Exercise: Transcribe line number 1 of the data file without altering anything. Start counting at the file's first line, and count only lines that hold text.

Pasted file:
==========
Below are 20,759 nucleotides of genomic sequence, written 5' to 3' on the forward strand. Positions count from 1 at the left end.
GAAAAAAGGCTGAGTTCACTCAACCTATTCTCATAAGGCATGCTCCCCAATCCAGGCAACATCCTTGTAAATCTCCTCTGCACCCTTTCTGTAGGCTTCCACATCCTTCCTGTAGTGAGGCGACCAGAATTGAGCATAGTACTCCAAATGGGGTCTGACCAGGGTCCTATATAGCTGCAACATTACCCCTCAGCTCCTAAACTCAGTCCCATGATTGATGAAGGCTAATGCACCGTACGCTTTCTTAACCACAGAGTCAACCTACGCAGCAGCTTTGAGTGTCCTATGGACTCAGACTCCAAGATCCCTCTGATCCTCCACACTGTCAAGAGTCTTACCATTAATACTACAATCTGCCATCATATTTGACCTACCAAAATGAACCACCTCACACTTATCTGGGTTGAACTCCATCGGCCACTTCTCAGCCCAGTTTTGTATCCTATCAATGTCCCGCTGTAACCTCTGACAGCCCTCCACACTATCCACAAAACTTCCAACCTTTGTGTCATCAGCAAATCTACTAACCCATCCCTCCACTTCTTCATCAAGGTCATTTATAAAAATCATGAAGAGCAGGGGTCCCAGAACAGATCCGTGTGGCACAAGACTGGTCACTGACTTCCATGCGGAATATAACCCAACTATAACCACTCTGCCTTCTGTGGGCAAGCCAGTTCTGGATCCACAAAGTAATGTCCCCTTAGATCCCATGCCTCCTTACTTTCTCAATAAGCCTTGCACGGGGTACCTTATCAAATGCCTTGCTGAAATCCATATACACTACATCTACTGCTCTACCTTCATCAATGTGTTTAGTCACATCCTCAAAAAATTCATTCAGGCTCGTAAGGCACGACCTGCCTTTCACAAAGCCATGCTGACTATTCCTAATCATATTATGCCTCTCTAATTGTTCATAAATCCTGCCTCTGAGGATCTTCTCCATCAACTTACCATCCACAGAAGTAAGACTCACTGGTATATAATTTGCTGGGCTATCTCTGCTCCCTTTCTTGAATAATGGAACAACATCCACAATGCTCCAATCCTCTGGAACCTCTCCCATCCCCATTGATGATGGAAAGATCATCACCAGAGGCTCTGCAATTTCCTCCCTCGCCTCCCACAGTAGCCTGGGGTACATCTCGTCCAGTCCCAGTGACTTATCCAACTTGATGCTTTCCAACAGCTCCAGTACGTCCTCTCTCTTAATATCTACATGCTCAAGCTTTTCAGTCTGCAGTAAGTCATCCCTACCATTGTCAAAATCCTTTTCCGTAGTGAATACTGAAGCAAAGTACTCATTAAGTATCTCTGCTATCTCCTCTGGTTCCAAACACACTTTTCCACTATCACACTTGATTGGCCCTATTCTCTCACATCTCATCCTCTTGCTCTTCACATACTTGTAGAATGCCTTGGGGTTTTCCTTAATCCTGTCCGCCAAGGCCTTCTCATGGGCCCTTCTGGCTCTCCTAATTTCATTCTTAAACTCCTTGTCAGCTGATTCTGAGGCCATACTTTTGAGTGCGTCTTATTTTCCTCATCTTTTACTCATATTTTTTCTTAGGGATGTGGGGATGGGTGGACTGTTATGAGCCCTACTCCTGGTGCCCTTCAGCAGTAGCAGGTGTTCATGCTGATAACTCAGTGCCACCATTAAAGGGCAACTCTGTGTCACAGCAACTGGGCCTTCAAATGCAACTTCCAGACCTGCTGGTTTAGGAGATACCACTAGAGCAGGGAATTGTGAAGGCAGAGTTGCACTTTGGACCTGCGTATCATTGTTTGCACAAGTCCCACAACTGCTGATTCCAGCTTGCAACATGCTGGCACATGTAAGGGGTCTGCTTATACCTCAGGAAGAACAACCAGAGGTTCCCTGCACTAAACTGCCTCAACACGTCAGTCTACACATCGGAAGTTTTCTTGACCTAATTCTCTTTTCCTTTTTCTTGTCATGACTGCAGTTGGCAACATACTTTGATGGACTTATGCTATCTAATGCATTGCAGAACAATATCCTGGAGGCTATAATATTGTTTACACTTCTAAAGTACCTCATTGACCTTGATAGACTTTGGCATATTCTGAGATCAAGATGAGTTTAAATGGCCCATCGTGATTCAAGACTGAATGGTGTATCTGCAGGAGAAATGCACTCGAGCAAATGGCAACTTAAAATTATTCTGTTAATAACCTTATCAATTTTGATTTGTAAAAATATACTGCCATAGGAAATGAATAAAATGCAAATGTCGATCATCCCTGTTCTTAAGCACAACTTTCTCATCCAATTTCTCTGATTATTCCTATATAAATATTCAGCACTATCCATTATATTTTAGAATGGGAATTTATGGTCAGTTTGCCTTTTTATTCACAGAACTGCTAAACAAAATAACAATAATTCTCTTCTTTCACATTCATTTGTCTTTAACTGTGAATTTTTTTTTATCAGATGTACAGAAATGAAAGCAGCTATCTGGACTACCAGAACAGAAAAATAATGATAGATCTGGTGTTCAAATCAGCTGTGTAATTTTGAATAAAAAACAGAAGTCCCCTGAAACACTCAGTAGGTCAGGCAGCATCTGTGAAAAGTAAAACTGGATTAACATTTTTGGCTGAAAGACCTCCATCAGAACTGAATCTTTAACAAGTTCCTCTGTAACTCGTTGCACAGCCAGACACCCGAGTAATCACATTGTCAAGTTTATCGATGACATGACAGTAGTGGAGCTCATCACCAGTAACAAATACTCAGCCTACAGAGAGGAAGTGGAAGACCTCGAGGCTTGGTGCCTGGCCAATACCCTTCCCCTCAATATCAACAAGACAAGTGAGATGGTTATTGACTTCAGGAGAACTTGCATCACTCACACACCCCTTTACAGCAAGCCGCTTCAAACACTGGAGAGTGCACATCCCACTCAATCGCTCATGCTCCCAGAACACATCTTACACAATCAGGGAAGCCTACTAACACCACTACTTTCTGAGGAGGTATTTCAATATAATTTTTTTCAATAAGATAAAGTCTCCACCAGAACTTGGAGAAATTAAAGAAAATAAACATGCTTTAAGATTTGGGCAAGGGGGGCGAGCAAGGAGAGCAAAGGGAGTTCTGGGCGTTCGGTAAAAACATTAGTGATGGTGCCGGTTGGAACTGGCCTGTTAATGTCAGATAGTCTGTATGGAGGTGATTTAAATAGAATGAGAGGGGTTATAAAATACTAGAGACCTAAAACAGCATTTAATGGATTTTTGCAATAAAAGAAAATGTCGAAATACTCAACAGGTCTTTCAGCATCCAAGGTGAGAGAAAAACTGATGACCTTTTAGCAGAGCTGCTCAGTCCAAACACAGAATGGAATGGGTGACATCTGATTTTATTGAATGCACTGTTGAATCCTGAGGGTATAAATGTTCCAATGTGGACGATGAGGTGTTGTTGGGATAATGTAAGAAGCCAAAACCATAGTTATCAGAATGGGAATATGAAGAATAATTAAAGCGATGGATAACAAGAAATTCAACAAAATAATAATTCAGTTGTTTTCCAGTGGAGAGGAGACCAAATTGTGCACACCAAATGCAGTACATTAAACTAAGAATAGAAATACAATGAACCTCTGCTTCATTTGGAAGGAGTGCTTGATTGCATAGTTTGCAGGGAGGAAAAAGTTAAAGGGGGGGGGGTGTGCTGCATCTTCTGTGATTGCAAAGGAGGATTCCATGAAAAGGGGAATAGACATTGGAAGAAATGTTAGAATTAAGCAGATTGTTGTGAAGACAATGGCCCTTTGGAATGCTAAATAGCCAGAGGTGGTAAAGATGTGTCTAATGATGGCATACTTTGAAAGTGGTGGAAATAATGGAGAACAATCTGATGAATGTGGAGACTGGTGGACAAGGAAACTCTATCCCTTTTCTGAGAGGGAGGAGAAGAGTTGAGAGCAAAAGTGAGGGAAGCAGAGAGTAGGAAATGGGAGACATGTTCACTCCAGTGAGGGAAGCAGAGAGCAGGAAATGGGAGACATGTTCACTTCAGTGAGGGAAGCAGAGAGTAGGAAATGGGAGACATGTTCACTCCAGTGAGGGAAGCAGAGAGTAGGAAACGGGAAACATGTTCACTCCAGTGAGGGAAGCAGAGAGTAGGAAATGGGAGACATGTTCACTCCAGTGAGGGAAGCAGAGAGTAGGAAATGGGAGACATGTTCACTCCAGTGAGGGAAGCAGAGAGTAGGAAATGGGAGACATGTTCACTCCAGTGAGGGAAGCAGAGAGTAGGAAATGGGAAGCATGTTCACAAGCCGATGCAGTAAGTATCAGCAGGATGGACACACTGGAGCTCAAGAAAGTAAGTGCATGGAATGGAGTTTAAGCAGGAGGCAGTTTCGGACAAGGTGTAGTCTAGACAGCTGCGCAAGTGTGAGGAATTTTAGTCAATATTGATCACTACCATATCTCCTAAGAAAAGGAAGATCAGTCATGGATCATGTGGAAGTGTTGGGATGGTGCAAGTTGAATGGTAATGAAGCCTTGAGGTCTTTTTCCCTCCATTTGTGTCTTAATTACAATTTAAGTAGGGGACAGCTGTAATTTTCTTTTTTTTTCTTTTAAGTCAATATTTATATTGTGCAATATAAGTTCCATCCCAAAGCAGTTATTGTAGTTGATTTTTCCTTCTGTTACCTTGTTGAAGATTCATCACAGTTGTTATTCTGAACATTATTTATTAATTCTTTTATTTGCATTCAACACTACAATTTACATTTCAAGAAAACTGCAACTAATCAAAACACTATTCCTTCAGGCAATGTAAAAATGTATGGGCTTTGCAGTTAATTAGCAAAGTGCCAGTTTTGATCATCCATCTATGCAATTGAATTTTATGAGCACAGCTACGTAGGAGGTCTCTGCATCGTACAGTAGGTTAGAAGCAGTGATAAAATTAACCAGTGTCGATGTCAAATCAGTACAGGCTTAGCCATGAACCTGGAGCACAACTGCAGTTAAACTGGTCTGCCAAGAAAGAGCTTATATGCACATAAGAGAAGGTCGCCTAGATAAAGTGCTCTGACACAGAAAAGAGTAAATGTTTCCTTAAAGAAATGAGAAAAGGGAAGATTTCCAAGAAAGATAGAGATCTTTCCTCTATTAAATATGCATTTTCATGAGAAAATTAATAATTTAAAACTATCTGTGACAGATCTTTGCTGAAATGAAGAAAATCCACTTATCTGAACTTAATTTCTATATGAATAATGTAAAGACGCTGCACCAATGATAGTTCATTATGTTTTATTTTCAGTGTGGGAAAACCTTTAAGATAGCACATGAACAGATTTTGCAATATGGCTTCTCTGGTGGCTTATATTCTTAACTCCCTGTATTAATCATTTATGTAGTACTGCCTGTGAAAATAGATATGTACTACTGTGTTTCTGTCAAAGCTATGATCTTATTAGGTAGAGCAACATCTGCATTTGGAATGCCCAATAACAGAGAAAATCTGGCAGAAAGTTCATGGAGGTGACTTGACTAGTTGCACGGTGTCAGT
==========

Below are 20,759 nucleotides of genomic sequence, written 5' to 3' on the forward strand. Positions count from 1 at the left end.